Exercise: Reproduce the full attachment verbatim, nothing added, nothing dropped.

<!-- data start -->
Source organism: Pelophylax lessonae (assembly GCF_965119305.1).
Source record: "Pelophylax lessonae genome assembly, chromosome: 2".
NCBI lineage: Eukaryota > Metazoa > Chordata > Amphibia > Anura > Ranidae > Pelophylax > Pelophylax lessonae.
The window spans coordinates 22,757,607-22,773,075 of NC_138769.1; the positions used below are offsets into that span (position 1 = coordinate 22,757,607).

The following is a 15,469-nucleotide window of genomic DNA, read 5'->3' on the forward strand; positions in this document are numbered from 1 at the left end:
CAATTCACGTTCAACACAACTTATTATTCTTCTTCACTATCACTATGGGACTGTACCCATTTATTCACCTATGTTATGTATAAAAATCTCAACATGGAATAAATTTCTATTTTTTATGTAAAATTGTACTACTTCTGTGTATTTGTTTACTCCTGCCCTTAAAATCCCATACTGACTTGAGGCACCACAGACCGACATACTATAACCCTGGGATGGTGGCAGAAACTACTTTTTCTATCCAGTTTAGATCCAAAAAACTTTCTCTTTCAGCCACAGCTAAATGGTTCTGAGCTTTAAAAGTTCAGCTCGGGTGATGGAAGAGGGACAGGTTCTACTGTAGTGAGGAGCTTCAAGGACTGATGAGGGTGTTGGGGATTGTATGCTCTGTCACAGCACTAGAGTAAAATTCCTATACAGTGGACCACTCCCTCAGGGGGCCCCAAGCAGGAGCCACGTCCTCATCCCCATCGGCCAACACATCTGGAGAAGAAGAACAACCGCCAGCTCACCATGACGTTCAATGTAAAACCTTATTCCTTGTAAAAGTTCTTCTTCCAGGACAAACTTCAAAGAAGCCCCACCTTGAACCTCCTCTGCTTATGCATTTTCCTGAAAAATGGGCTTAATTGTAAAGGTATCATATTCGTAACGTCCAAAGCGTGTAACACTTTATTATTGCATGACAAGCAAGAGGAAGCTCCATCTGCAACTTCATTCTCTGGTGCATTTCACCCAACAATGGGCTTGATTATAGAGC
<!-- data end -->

Source organism: Pelophylax lessonae (assembly GCF_965119305.1).
Source record: "Pelophylax lessonae genome assembly, chromosome: 2".
NCBI lineage: Eukaryota > Metazoa > Chordata > Amphibia > Anura > Ranidae > Pelophylax > Pelophylax lessonae.
The window spans coordinates 22,757,607-22,773,075 of NC_138769.1; the positions used below are offsets into that span (position 1 = coordinate 22,757,607).

The following is a 15,469-nucleotide window of genomic DNA, read 5'->3' on the forward strand; positions in this document are numbered from 1 at the left end:
CAATTCACGTTCAACACAACTTATTATTCTTCTTCACTATCACTATGGGACTGTACCCATTTATTCACCTATGTTATGTATAAAAATCTCAACATGGAATAAATTTCTATTTTTTATGTAAAATTGTACTACTTCTGTGTATTTGTTTACTCCTGCCCTTAAAATCCCATACTGACTTGAGGCACCACAGACCGACATACTATAACCCTGGGATGGTGGCAGAAACTACTTTTTCTATCCAGTTTAGATCCAAAAAACTTTCTCTTTCAGCCACAGCTAAATGGTTCTGAGCTTTAAAAGTTCAGCTCGGGTGATGGAAGAGGGACAGGTTCTACTGTAGTGAGGAGCTTCAAGGACTGATGAGGGTGTTGGGGATTGTATGCTCTGTCACAGCACTAGAGTAAAATTCCTATACAGTGGACCACTCCCTCAGGGGGCCCCAAGCAGGAGCCACGTCCTCATCCCCATCGGCCAACACATCTGGAGAAGAAGAACAACCGCCAGCTCACCATGACGTTCAATGTAAAACCTTATTCCTTGTAAAAGTTCTTCTTCCAGGACAAACTTCAAAGAAGCCCCACCTTGAACCTCCTCTGCTTATGCATTTTCCTGAAAAATGGGCTTAATTGTAAAGGTATCATATTCGTAACGTCCAAAGCGTGTAACACTTTATTATTGCATGACAAGCAAGAGGAAGCTCCATCTGCAACTTCATTCTCTGGTGCATTTCACCCAACAATGGGCTTGATTATAGAGC